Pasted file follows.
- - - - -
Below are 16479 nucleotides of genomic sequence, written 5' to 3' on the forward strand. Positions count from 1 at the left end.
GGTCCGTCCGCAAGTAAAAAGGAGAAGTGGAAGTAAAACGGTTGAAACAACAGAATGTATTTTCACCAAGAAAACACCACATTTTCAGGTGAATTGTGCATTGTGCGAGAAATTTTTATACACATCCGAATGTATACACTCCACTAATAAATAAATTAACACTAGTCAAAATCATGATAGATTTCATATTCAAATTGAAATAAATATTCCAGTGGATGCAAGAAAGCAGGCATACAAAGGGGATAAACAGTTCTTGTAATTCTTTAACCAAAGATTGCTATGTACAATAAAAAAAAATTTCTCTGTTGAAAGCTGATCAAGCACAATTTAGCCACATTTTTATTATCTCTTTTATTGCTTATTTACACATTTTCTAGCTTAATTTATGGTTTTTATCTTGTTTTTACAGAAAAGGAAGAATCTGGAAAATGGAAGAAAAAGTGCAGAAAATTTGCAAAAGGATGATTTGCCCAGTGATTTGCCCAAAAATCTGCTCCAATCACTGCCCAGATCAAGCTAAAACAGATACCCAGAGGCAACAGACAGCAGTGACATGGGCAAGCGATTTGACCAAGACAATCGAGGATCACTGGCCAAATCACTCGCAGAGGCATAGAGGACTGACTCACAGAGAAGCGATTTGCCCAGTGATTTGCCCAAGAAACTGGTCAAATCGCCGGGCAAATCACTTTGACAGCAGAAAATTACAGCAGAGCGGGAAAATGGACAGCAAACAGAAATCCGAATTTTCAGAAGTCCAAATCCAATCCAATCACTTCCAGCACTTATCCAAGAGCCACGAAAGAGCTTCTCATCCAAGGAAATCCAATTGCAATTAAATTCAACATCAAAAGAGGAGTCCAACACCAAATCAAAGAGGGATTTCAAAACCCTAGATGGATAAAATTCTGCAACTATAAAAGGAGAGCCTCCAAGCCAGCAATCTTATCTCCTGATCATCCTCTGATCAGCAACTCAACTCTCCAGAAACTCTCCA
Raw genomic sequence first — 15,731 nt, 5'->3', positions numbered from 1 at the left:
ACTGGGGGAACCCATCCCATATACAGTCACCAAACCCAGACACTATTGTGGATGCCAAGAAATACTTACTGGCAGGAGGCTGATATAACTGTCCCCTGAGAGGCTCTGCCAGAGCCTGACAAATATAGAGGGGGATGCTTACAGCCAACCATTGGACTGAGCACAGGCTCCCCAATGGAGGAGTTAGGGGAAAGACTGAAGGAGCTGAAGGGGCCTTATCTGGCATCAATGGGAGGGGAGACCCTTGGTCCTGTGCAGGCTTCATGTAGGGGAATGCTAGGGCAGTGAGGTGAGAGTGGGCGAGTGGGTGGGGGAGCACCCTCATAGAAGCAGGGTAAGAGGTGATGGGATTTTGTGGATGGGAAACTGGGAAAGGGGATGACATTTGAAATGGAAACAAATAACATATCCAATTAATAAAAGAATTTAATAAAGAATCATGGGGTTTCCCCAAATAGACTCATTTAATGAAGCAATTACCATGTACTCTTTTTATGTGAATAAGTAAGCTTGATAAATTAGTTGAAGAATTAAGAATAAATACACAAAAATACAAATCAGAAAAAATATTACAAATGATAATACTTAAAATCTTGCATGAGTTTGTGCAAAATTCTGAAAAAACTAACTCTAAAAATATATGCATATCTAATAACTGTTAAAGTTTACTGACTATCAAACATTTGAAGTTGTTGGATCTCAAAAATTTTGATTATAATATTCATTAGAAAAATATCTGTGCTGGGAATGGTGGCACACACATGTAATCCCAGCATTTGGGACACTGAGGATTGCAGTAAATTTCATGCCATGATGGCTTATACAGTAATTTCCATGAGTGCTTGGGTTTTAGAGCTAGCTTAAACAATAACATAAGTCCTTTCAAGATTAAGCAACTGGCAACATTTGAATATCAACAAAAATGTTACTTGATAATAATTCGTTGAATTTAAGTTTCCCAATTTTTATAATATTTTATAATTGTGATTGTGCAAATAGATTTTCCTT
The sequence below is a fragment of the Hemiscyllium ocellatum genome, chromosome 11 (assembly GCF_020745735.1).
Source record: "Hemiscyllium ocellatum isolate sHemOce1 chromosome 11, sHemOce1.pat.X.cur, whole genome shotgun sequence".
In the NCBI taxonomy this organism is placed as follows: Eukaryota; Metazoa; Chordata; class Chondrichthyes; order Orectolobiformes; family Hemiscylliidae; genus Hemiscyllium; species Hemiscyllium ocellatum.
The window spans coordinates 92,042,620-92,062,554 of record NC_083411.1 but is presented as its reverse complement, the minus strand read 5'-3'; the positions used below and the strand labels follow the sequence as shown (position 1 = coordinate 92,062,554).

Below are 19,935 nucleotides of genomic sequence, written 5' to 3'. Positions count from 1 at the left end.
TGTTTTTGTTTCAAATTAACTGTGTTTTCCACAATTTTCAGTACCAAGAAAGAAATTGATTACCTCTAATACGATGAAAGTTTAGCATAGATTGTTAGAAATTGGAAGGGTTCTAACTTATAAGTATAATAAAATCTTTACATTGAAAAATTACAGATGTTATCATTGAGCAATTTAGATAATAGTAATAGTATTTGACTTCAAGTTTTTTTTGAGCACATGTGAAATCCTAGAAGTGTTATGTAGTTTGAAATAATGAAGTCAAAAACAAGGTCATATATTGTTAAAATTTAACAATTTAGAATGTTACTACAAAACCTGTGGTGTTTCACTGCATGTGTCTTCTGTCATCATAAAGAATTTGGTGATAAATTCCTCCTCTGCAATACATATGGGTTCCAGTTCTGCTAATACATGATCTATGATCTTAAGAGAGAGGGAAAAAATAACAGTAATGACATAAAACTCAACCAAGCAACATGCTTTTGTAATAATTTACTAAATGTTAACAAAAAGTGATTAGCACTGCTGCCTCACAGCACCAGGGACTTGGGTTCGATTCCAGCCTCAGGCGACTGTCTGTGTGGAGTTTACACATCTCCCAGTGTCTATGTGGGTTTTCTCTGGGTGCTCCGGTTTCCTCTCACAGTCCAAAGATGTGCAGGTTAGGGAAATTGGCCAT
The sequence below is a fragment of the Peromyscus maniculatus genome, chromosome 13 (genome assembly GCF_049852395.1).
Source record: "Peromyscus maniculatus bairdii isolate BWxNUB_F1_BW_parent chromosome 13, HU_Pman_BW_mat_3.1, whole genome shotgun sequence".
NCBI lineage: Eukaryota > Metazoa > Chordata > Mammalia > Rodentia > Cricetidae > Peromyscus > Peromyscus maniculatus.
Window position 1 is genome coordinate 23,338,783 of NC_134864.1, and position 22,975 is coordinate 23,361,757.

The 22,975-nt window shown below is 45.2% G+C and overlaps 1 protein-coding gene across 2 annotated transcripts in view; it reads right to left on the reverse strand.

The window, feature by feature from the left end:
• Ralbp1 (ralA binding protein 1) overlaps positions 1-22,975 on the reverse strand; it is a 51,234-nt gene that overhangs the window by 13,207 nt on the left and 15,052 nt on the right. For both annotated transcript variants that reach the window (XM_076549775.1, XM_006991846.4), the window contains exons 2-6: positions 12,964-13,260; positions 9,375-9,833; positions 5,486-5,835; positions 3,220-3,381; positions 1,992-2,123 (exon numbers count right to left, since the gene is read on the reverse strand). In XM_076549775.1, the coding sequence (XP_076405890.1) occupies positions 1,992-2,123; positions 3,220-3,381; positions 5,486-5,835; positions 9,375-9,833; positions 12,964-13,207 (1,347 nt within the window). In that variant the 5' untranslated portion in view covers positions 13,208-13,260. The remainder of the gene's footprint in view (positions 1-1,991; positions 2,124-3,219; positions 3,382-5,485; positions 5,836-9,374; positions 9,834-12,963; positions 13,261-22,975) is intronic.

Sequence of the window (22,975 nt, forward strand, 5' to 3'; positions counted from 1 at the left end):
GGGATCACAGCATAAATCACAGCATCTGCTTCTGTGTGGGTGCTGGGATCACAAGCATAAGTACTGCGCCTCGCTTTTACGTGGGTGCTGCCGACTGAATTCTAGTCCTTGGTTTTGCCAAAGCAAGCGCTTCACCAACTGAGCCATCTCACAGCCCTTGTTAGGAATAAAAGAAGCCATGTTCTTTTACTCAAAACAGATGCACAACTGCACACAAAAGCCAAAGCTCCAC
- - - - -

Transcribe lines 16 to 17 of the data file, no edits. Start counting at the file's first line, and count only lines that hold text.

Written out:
The window, feature by feature from the left end:
• Ralbp1 (ralA binding protein 1) overlaps positions 1-22,975 on the reverse strand; it is a 51,234-nt gene that overhangs the window by 13,207 nt on the left and 15,052 nt on the right. For both annotated transcript variants that reach the window (XM_076549775.1, XM_006991846.4), the window contains exons 2-6: positions 12,964-13,260; positions 9,375-9,833; positions 5,486-5,835; positions 3,220-3,381; positions 1,992-2,123 (exon numbers count right to left, since the gene is read on the reverse strand). In XM_076549775.1, the coding sequence (XP_076405890.1) occupies positions 1,992-2,123; positions 3,220-3,381; positions 5,486-5,835; positions 9,375-9,833; positions 12,964-13,207 (1,347 nt within the window). In that variant the 5' untranslated portion in view covers positions 13,208-13,260. The remainder of the gene's footprint in view (positions 1-1,991; positions 2,124-3,219; positions 3,382-5,485; positions 5,836-9,374; positions 9,834-12,963; positions 13,261-22,975) is intronic.